It is true that we can only have one theory of gravity, even as some physicists, like Prof. Ghez, are suggesting that we need another theory of gravity in order to explain the true nature of a black hole.

But some physicists think that we need a new theory of gravity because right now Einstein’s general relativity cannot be unified with quantum mechanics. These physicists are the ones who have accepted that the unification problem is due to relativity and not quantum mechanics.

Now, while both reasons why we need a new theory of gravity are related, as you will agree, they can, however, stand apart as one can be discarded without the other. Thus, the one that can stand becomes the true reason why we need a new theory of gravity. But even at that, the standing reason is attached to a new unification plan which is not related to quantum mechanics.

However, the unification plan is as a result of post-modern physics, and may not be considered in this article until later. So, if we maintain the confines of modern physics, we need a new theory of gravity because of “strange” bodies like black holes which our current theories of gravity cannot explain.

This is also as Prof. Ghez suggest when she said that “…we will need to move beyond Einstein’s theory to a more comprehensive theory of gravity that explains what a black hole is.”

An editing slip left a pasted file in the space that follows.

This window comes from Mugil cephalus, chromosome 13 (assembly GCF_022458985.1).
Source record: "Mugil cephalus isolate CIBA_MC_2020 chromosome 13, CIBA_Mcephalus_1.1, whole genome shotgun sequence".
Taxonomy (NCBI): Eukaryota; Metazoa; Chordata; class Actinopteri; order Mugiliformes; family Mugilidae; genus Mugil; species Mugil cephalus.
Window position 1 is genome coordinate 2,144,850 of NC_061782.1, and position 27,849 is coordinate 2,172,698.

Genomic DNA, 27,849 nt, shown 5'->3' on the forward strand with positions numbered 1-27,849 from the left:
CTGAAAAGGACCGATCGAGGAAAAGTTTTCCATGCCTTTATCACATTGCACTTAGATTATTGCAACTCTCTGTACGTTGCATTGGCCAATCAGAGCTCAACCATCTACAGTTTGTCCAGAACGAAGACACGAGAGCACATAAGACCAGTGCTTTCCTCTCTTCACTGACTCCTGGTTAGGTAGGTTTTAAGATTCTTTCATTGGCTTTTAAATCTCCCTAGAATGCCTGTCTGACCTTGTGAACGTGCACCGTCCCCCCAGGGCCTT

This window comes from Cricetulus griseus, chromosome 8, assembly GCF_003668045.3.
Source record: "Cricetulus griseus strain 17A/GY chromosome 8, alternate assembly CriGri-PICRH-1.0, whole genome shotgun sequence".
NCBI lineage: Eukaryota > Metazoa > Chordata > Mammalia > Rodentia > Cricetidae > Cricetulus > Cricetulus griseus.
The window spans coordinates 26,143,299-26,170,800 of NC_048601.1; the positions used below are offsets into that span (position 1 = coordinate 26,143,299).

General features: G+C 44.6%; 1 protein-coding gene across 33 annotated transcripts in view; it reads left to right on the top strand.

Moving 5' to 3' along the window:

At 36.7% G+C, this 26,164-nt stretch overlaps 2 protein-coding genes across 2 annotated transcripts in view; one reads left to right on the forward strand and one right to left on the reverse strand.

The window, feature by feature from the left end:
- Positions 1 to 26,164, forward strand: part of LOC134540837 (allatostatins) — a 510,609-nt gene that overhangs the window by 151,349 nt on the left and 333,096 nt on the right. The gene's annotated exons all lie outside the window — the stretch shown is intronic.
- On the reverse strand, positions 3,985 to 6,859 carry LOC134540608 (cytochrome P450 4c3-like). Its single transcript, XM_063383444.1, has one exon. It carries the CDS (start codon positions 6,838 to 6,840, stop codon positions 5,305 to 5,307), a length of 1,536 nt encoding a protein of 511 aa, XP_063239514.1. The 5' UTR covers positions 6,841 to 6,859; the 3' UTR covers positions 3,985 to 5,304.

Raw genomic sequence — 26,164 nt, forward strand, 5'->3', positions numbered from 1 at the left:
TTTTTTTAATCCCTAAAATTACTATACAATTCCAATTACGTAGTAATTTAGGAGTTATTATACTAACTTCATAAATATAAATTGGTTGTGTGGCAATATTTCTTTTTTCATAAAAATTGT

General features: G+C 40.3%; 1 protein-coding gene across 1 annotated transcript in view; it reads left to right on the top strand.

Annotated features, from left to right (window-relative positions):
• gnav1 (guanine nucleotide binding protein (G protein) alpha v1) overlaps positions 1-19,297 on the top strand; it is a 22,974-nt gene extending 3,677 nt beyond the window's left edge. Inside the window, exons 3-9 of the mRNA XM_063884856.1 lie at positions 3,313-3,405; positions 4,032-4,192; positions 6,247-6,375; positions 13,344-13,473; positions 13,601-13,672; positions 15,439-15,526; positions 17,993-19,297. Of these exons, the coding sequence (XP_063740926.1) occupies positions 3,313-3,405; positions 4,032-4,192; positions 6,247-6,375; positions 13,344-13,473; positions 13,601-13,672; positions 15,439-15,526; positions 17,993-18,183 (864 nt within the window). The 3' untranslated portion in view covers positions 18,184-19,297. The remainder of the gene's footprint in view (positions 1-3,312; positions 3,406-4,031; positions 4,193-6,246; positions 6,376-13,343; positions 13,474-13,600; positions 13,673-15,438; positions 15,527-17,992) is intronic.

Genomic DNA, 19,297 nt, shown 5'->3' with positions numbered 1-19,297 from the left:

With what we are informed about black holes from Einstein’s theory, beyond what is called the event horizon, the laws of physics as we know them break down, and we can’t exactly say what happens to a body of matter which falls into a black hole.

So, with modern physics, we really want to explain the black hole phenomenon and even the observed ejections of matter and plasma from the centre of our galaxy.

We really want to understand what is happening at the extreme, far away regions of our galaxy and of every other galaxy, but the current theories of gravity that we have are not helping in this regard. So, we need a new theory of gravity to really unravel the mystery of black holes.

The Milky Way

Black holes are not like normal matter and observations have proven that. And today, we need a new theory of gravity to give us a causal description of black holes that does not suppose the breakdown of the laws of physics or any outlandish idea or concept.

Today, we need a new theory of gravity to give us a causal description of black holes that does not suppose the breakdown of the laws of physics or any outlandish idea or concept.Click To Tweet